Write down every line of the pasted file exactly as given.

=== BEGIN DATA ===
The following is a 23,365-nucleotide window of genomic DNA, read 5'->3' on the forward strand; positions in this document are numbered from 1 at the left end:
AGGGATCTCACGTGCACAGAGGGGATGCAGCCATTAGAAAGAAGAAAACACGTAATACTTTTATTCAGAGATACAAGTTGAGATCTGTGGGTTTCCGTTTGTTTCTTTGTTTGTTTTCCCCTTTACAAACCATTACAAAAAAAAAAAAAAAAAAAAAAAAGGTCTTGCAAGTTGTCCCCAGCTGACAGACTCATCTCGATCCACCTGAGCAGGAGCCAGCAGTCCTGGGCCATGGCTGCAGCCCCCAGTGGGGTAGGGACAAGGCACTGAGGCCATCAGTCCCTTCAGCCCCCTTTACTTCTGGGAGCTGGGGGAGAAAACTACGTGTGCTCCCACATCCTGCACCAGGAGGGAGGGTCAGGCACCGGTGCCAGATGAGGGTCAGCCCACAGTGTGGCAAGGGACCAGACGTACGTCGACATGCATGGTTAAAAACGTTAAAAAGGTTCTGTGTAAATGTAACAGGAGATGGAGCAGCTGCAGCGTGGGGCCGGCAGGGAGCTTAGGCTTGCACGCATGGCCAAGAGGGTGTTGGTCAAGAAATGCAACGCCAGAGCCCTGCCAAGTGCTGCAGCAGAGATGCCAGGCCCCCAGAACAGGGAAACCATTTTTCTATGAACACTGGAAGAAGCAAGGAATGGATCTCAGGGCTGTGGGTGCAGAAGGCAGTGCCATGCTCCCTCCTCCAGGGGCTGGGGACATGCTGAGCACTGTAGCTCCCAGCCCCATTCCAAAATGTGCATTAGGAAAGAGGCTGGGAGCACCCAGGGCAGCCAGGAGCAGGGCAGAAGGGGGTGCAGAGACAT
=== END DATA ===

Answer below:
The following is a 23,365-nucleotide window of genomic DNA, read 5'->3' on the forward strand; positions in this document are numbered from 1 at the left end:
AGGGATCTCACGTGCACAGAGGGGATGCAGCCATTAGAAAGAAGAAAACACGTAATACTTTTATTCAGAGATACAAGTTGAGATCTGTGGGTTTCCGTTTGTTTCTTTGTTTGTTTTCCCCTTTACAAACCATTACAAAAAAAAAAAAAAAAAAAAAAAAGGTCTTGCAAGTTGTCCCCAGCTGACAGACTCATCTCGATCCACCTGAGCAGGAGCCAGCAGTCCTGGGCCATGGCTGCAGCCCCCAGTGGGGTAGGGACAAGGCACTGAGGCCATCAGTCCCTTCAGCCCCCTTTACTTCTGGGAGCTGGGGGAGAAAACTACGTGTGCTCCCACATCCTGCACCAGGAGGGAGGGTCAGGCACCGGTGCCAGATGAGGGTCAGCCCACAGTGTGGCAAGGGACCAGACGTACGTCGACATGCATGGTTAAAAACGTTAAAAAGGTTCTGTGTAAATGTAACAGGAGATGGAGCAGCTGCAGCGTGGGGCCGGCAGGGAGCTTAGGCTTGCACGCATGGCCAAGAGGGTGTTGGTCAAGAAATGCAACGCCAGAGCCCTGCCAAGTGCTGCAGCAGAGATGCCAGGCCCCCAGAACAGGGAAACCATTTTTCTATGAACACTGGAAGAAGCAAGGAATGGATCTCAGGGCTGTGGGTGCAGAAGGCAGTGCCATGCTCCCTCCTCCAGGGGCTGGGGACATGCTGAGCACTGTAGCTCCCAGCCCCATTCCAAAATGTGCATTAGGAAAGAGGCTGGGAGCACCCAGGGCAGCCAGGAGCAGGGCAGAAGGGGGTGCAGAGACAT